What is the function of Channel-billed Cuckoo's calling flights?

To: <>, <>
Subject: What is the function of Channel-billed Cuckoo's calling flights?
From: Judith Hoyle <>
Date: Tue, 6 Dec 2011 22:21:23 +0000
Hi All,

An interesting thread.  Over the prevoius two summers (but not this one, for 
some reason) we had a pair of CBCs that appeared to maintain a territory in our 
street.  Whilst they were particularly active/vocal in the early morning and 
evening we heard them at odd intervals throughout each day.

I find Allan's observations of multple birds roosting together particularly 
interesting. Early on in their stay, our CBCs had the expected interactions 
with the local Torresian Crows to get the female into the nest.  However,  they 
were here for at least a couple of months after that, keeping up with their 
aerial calling throughout that time. As we live in an area without an obvious 
source of fruiting trees, it got me thinking: were they maintaining a territory 
around their nesting sites with the aim of 'picking up' their young once they 
had fledged?? 



> From: 
> To: 
> Date: Wed, 7 Dec 2011 08:00:17 +1100
> CC: 
> Subject: Re: [Birding-Aus] What is the function of Channel-billed Cuckoo's    
> calling flights?
> I like Allan's hypothesis of CBCs calling or creating a commotion while in a
> forest or woodland as a diversionary tactic to allow a female to sneak in
> and parasitise a nest. This certainly makes sense to me.
> Stephen Ambrose
> Ryde NSW
> -----Original Message-----
> From: 
>  On Behalf Of Allan
> Richardson
> Sent: Tuesday, 6 December 2011 7:59 PM
> To: Laurie Knight
> Cc: Birding Aus
> Subject: Re: [Birding-Aus] What is the function of Channel-billed Cuckoo's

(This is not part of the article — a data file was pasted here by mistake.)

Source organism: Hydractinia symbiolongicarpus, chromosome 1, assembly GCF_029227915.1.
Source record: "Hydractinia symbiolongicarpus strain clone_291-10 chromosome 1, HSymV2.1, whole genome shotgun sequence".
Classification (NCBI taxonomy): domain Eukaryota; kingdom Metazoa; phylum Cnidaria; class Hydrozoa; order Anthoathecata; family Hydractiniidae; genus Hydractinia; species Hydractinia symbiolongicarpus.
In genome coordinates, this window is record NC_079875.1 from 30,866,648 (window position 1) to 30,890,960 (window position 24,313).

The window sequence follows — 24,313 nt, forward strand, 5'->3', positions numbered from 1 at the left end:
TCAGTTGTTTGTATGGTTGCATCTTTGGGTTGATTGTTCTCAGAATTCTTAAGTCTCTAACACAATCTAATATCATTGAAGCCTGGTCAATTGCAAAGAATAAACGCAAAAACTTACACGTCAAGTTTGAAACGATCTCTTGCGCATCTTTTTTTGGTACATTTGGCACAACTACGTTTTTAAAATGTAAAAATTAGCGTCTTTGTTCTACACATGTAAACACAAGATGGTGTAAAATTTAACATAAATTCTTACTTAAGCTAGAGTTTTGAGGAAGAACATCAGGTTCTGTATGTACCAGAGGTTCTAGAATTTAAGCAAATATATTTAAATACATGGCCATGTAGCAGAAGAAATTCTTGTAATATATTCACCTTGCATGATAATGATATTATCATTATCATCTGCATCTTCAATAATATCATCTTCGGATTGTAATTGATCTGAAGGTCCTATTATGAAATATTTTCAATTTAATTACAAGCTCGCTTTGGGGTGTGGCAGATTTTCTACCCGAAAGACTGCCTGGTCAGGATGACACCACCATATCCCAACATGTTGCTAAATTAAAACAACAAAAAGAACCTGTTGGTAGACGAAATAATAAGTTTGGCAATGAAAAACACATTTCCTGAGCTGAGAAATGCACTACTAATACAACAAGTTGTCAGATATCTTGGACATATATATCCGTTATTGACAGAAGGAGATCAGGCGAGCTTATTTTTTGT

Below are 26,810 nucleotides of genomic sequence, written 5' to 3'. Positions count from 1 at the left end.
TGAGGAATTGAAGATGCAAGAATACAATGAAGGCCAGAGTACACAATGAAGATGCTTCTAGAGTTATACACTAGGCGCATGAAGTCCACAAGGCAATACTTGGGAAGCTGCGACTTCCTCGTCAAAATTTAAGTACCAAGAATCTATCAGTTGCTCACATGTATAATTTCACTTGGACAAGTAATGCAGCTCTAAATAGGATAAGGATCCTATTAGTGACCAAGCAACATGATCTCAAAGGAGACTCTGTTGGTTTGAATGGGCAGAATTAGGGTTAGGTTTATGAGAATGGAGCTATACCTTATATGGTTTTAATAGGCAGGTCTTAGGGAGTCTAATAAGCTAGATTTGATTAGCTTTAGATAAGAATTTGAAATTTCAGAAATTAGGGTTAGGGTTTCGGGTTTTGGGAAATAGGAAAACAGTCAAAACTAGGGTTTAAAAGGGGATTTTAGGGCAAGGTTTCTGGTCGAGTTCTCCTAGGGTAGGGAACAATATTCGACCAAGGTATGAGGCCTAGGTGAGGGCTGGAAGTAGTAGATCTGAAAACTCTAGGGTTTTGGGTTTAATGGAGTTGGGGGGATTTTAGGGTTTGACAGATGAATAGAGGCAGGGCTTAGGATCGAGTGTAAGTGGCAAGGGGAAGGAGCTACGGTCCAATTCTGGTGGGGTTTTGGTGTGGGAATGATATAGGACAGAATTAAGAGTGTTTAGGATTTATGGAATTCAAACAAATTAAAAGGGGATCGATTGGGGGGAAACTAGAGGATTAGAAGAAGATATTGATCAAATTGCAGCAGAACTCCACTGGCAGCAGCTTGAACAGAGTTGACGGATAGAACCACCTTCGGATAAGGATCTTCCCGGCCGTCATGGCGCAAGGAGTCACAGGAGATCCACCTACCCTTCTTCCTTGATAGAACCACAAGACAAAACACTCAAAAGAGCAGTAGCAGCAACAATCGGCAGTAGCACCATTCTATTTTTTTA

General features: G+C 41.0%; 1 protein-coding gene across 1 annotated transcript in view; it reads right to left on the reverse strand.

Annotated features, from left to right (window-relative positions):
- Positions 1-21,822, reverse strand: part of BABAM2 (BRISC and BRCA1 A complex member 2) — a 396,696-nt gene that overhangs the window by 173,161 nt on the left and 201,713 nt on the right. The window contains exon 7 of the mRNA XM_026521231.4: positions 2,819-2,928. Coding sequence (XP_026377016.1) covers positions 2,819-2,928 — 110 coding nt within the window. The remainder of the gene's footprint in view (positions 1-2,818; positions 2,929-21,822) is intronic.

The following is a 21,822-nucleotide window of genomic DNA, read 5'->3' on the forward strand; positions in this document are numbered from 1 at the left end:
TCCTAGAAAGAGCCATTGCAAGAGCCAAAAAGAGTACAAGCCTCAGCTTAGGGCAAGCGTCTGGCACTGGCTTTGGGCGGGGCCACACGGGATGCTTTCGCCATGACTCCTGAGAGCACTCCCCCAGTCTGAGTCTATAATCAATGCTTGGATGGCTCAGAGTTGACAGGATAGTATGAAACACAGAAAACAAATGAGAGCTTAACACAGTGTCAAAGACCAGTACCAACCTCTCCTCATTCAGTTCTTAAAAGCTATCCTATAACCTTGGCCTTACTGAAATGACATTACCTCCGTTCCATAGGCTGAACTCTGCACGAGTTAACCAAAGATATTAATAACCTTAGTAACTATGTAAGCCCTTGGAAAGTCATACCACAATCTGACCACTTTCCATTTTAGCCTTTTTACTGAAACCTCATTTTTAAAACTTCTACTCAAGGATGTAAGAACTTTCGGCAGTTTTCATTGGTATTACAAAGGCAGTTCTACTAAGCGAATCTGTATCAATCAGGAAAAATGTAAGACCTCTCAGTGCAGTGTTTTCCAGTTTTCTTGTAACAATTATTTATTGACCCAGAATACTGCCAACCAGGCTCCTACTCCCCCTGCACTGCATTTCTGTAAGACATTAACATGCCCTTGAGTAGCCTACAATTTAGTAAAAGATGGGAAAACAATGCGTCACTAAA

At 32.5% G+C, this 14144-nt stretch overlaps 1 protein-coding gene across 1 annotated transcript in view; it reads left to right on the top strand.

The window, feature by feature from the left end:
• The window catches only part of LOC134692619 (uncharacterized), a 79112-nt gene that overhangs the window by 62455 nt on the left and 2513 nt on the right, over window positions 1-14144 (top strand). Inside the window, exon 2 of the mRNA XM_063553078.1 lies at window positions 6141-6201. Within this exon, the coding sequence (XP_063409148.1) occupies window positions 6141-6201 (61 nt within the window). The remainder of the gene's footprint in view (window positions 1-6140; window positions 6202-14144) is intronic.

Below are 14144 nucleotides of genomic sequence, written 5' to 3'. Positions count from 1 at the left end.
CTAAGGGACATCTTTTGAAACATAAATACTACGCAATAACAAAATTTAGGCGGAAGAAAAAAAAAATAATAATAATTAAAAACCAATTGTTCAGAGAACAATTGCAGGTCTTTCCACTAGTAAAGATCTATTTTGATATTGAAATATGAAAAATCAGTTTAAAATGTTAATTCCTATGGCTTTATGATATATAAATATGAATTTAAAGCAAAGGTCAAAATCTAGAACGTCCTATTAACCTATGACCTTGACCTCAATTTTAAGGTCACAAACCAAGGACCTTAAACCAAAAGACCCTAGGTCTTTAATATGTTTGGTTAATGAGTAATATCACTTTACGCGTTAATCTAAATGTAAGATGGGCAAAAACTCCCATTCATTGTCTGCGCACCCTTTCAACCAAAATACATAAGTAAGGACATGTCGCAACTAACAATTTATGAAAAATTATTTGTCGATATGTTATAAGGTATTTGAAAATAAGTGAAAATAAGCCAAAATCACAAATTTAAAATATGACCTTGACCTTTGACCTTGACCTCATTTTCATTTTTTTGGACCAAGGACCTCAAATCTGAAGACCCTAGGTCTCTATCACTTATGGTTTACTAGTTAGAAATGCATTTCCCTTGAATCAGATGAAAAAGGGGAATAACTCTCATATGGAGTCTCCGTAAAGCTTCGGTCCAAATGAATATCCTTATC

> calling flights?
> I've not noted large aggregations of C-bCu's in the day but we did flush
> around 12 roosting together, while conducting nocturnal surveys out near
> Gunnedah NSW. It was late in the evening, the tree was an isolated
> individual surrounded by grassland and there were no fruiting trees nearby
> to my knowledge. The birds were clearly roosting together not in response to
> a food source, which made the observation very interesting to me. The time
> of year was late January (2011), which suggested a post-breeding group
> likely made up of many young birds and perhaps a few adults, unfortunately
> there was no way to tell, they disappeared into the dark very quickly. I
> guess we have no way of knowing how many C-bCu eegs are deposited in the
> nests of other birds throughout the breeding season, could it be possible
> that the the 12 were a pair and their reunited progeny for that year and/or
> previous years?? There have been rumours, but have we established whether
> post-breeding groups are related i
>  n any way? if so, is it intentional or just likely due to the birds living
> and then departing from the same general area???
> I have watched C-bCu's luring Currawongs out of the nest, presumably to
> allow the female an opportunity to parasitise the brood. The birds fly high
> around a stand of trees where the Currawongs are nesting, calling loudly,
> and the Currawongs just cannot resist to try and chase them off. Perhaps the
> indiscriminate calling we hear by individuals or pairs is an endeavour to
> draw other birds out to alert the C-bCu's of occupied breeding
> territories???
> Other than that I think we might be able to assume that C-bCu's call for
> some of the same reasons other birds call. We assume they don't establish
> territories, but most birds defend breeding territories or food sources
> within defined territorial bounds and it's likely that C-bCu's are carrying
> out similar breeding season behaviour, albeit not tied to a personal nest
> site (unless they view the nests of their surrogates as a resource worth
> defending). Territory posturing may then explain the calling aggregations.
> Other cuckoos appear to call as territorial proclamations: Koels are very
> competitive, Fantailed, Horsefield's Bronze, Shining Bronze, Brush and
> Pallid are very vocal and I recently noticed many a brawl amongst competing
> Pallids  in the Goulburn area (NSW sthn tablelands) this spring, induced and
> fueled by calling individuals.
> Certainly cuckoos are one of the easiest groups to attract by call, a
> suitable whistle to Shining Bronze is the easiest way to get  a closer view.
> Allan Richardson
> Morisset NSW
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